His studio, in a giant red barn, is silent. Stacks of wood sit uncarved and untouched. But the gallery he built, the dog park he created and, perhaps his greatest inspiration, the Dog Chapel, remain open on Dog Mountain — an ongoing testament of one man’s love for dogs, and to what dogs add to our lives.
His widow wants to keep it that way, and with the renewed demand for his work after his death, a morbid fact of life when it comes to art, it’s looking like Dog Mountain, once facing foreclosure, will, happily, survive.
In what was one of the saddest stories in the art world, and the dog world, this year, Huneck, whose joyful odes to dogs — carved, sculpted and stamped on woodblock prints — shot himself amid a depression triggered by a recession.
The sagging economy had, starting in 2008, slowed sales of his art, forced him to close down his multiple studios and eventually — in what was hardest for him — lay off almost all of his 15 employees.
With the economic downturn, she said, “People were unsure of the future, and when people are unsure of the future, they don’t buy art.”
Two days later after letting his employees go, Huneck, who was being treated for depression, shot himself in his car, parked outside his psychiatrist’s office in Littleton, New Hampshire. He was 60.
In a press release after his death, Gwen wrote, “Stephen feared losing Dog Mountain and our home. On Tuesday, he had to lay off most of our employees. This hurt Stephen deeply. He cared about them and felt responsible for their welfare.”
Despite its founder’s demise, Dog Mountain, somehow, remains a joyous place. Dogs romp and splash about in the lake at the well-manicured dog park; hikers trek its trails; customers delight in Huneck’s whimsical woodcut prints, hung about the gallery; his sculptures rise from the landscape; and a steady stream of dogs and humans flow in and out of Dog Chapel, Hunecks hand-built replica of 19th Century New England church — designed, like almost all else he did, despite some major personal obstacles, to honor dog.
In 1994, Huneck fell down a flight of stairs and was in a coma for two months. When he came out of it, he had Adult Respiratory Distress Syndrome, and doctors were not optimistic.
Huneck had to relearn how to walk, how to sign his name. But he went back to work, finishing a series of woodcut prints based on his dog Sally. The first woodcut he carved was “Life Is A Ball” celebrating his new found life.
His near-death experience also inspired him to build the Dog Chapel — a place where people can celebrate the spiritual bond they have with their dogs, past and present.
He started it in 1997, finished it in 2000, and then opened it to the public. Admission was, and is, free. Leashes were not, and are not, required.
A miniature version of a 19th century New England village church, the chapel has four hand-carved pews, with carvings of dogs at the end of each, stained glass windows that feature winged dogs (a recurring image in his work). The interior walls are covered with post-it notes, left by visitors. Originally there was one “Remembrance Wall,” where pet owners could memorialize their pets. Now all the walls are covered with them. People who couldn’t make the trip could email their remembrances and Huneck would post them for them.
After his recovery, Huneck continued producing dog-inspired works of art, and, by 2000, Dog Mountain was a multi-million dollar business. He published a series of children’s books, and opened galleries across the country.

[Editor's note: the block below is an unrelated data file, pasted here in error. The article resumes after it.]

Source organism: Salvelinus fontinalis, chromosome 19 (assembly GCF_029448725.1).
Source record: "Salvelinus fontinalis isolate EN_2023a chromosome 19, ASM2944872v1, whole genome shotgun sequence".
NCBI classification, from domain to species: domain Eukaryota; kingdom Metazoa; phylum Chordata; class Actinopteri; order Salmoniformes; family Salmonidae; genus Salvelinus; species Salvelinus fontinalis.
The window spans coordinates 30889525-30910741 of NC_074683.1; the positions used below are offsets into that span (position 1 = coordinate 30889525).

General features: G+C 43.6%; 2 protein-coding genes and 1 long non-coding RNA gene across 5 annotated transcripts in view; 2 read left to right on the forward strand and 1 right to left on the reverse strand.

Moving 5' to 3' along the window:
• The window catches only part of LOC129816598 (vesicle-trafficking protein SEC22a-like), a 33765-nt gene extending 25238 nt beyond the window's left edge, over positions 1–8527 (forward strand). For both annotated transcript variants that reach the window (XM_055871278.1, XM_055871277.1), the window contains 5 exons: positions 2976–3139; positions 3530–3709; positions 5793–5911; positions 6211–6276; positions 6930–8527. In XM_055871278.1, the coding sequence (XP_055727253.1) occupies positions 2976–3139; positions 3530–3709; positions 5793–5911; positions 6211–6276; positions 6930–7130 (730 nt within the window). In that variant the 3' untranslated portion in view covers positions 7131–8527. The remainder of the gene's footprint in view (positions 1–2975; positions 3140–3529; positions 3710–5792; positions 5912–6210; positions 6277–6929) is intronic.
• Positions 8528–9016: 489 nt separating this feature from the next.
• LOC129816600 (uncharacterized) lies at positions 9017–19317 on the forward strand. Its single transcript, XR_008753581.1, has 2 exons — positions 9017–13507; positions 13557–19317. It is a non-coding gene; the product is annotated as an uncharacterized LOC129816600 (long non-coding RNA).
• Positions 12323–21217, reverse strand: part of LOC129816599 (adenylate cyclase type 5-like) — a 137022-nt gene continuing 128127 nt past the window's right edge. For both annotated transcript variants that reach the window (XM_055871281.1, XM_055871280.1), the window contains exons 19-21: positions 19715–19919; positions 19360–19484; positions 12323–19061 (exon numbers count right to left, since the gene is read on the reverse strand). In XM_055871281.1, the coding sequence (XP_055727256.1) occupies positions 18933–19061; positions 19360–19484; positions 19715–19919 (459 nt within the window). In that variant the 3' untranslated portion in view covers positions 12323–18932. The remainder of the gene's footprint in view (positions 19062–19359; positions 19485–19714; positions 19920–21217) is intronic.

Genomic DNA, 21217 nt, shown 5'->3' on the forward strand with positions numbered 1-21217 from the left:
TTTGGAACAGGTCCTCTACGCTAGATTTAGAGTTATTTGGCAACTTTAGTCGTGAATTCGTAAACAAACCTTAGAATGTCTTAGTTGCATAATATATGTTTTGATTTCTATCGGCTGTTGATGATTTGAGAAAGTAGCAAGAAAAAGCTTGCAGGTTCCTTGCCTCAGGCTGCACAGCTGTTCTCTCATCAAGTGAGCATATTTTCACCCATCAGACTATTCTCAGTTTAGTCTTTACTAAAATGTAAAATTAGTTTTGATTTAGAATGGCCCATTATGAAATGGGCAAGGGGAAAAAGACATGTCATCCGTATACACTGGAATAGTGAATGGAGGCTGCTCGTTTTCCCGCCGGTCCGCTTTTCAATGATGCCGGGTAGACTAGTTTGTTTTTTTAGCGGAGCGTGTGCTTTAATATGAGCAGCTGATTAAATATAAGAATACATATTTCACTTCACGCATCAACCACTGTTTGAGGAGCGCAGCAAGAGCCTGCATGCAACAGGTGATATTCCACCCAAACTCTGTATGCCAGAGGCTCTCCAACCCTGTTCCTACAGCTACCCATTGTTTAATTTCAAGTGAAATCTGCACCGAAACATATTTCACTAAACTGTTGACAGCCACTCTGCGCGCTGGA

All that came after a difficult childhood. Huneck, who was dyslexic, grew up in the Boston area in what he described as a turbulent home. He left home at 17 “with 33 cents in his pocket,” his wife said. After attending Massacusetts College of Art in Boston, where he met Gwen, Huneck became an antiques dealer. Through repairing furniture, he taught himself how to carve. In 1984, one of his original carvings caught the eye of a New York dealer, and he was soon making art full time, according to his obituary in the New York Times.
Gwen and Stephen settled in Vermont, and bought a 200-year-old house. Huneck built a studio alongside the house and worked there until 1995 when they bought a nearby farm, converted its dairy barn into his new studio, and later built the chapel and gallery.
When the economy turned sour, he faced losing all he had built up.
“We’d used our life savings to keep the business going, but we ran out of money,” Gwen said.
Even in his depressed state, Huneck knew there is higher demand for a dead artist’s work — and some say, to the extent there was any, that was the logic behind his act, that he killed himself to save Dog Mountain.
Gwen — though she had doubts about whether it would be possible — was intent on saving Dog Mountain after his death. She kept the gallery and chapel open, and business improved.
Today, Dog Mountain has eight employees — most of them the ones who had been laid off. Business is brisk, both on the mountain and on the Huneck’s website, www.dogmt.com.
At the gallery, dogs are welcome, and Gwen encourages those coming in to take their dogs off their leashes.
Ace accepted the invitation, greeted Gwen’s three dogs — two Labrador retrievers, Daisy and Salvador Doggie, and a golden retriever named Molly — then settled down on the floor amid a collection of Huneck’s work.
Many have described that work as whimsical — carved Dachshund lamps, prints of dogs with wings, dalmatian benches and the like — but delightful as each individual piece is, Stephen Huneck’s body of work, and his life, went far deeper than whimsy, striking a chord with many. Ten months after his death, it still resonates.
“I’ve learned so much more about love from my dogs than I ever did from my parents or the church,” Huneck told The Chicago Tribune in 1997. “They’re really great teachers. They love you with their whole heart.”
“Stephen was to dogs what dogs are to us.”